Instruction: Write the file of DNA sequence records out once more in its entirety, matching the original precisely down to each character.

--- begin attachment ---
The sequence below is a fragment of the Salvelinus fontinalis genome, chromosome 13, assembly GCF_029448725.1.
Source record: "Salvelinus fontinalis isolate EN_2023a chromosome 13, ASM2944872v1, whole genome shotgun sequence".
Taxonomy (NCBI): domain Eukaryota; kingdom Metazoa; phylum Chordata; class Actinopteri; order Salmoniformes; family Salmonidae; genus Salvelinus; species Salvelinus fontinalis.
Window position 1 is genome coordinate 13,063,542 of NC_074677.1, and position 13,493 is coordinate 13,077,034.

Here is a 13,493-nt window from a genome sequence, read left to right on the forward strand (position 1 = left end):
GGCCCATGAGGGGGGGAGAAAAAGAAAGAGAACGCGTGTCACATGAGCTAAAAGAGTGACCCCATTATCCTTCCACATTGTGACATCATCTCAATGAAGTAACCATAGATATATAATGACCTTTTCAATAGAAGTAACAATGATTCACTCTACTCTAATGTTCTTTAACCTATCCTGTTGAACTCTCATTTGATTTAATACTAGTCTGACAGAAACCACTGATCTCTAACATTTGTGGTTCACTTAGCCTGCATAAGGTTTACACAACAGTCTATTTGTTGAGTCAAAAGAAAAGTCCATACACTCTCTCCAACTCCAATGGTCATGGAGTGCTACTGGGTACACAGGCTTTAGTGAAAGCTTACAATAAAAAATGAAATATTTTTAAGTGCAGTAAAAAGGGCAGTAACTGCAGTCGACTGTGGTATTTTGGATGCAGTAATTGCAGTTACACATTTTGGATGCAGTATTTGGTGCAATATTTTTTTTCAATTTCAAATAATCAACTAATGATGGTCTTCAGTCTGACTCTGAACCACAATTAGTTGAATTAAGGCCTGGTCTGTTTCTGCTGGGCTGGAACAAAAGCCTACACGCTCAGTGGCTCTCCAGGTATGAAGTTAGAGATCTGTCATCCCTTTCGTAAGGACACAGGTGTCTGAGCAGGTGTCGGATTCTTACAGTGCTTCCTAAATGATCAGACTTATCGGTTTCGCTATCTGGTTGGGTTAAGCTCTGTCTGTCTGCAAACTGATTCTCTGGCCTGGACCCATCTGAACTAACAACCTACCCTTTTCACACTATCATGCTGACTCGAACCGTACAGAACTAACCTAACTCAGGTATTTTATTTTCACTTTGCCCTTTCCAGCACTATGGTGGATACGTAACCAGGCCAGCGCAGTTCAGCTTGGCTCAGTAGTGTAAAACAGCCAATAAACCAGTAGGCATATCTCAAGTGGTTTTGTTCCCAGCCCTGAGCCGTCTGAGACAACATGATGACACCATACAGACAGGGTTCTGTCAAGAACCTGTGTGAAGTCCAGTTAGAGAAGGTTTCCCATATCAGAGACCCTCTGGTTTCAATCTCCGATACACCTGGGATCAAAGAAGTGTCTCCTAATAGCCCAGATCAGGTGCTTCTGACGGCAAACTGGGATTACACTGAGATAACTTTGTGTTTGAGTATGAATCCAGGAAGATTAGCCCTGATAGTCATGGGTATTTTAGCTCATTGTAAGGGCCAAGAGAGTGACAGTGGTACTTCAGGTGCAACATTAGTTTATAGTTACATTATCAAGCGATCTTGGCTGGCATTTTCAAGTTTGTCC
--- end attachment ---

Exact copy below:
The sequence below is a fragment of the Salvelinus fontinalis genome, chromosome 13, assembly GCF_029448725.1.
Source record: "Salvelinus fontinalis isolate EN_2023a chromosome 13, ASM2944872v1, whole genome shotgun sequence".
Taxonomy (NCBI): domain Eukaryota; kingdom Metazoa; phylum Chordata; class Actinopteri; order Salmoniformes; family Salmonidae; genus Salvelinus; species Salvelinus fontinalis.
Window position 1 is genome coordinate 13,063,542 of NC_074677.1, and position 13,493 is coordinate 13,077,034.

Here is a 13,493-nt window from a genome sequence, read left to right on the forward strand (position 1 = left end):
GGCCCATGAGGGGGGGAGAAAAAGAAAGAGAACGCGTGTCACATGAGCTAAAAGAGTGACCCCATTATCCTTCCACATTGTGACATCATCTCAATGAAGTAACCATAGATATATAATGACCTTTTCAATAGAAGTAACAATGATTCACTCTACTCTAATGTTCTTTAACCTATCCTGTTGAACTCTCATTTGATTTAATACTAGTCTGACAGAAACCACTGATCTCTAACATTTGTGGTTCACTTAGCCTGCATAAGGTTTACACAACAGTCTATTTGTTGAGTCAAAAGAAAAGTCCATACACTCTCTCCAACTCCAATGGTCATGGAGTGCTACTGGGTACACAGGCTTTAGTGAAAGCTTACAATAAAAAATGAAATATTTTTAAGTGCAGTAAAAAGGGCAGTAACTGCAGTCGACTGTGGTATTTTGGATGCAGTAATTGCAGTTACACATTTTGGATGCAGTATTTGGTGCAATATTTTTTTTCAATTTCAAATAATCAACTAATGATGGTCTTCAGTCTGACTCTGAACCACAATTAGTTGAATTAAGGCCTGGTCTGTTTCTGCTGGGCTGGAACAAAAGCCTACACGCTCAGTGGCTCTCCAGGTATGAAGTTAGAGATCTGTCATCCCTTTCGTAAGGACACAGGTGTCTGAGCAGGTGTCGGATTCTTACAGTGCTTCCTAAATGATCAGACTTATCGGTTTCGCTATCTGGTTGGGTTAAGCTCTGTCTGTCTGCAAACTGATTCTCTGGCCTGGACCCATCTGAACTAACAACCTACCCTTTTCACACTATCATGCTGACTCGAACCGTACAGAACTAACCTAACTCAGGTATTTTATTTTCACTTTGCCCTTTCCAGCACTATGGTGGATACGTAACCAGGCCAGCGCAGTTCAGCTTGGCTCAGTAGTGTAAAACAGCCAATAAACCAGTAGGCATATCTCAAGTGGTTTTGTTCCCAGCCCTGAGCCGTCTGAGACAACATGATGACACCATACAGACAGGGTTCTGTCAAGAACCTGTGTGAAGTCCAGTTAGAGAAGGTTTCCCATATCAGAGACCCTCTGGTTTCAATCTCCGATACACCTGGGATCAAAGAAGTGTCTCCTAATAGCCCAGATCAGGTGCTTCTGACGGCAAACTGGGATTACACTGAGATAACTTTGTGTTTGAGTATGAATCCAGGAAGATTAGCCCTGATAGTCATGGGTATTTTAGCTCATTGTAAGGGCCAAGAGAGTGACAGTGGTACTTCAGGTGCAACATTAGTTTATAGTTACATTATCAAGCGATCTTGGCTGGCATTTTCAAGTTTGTCC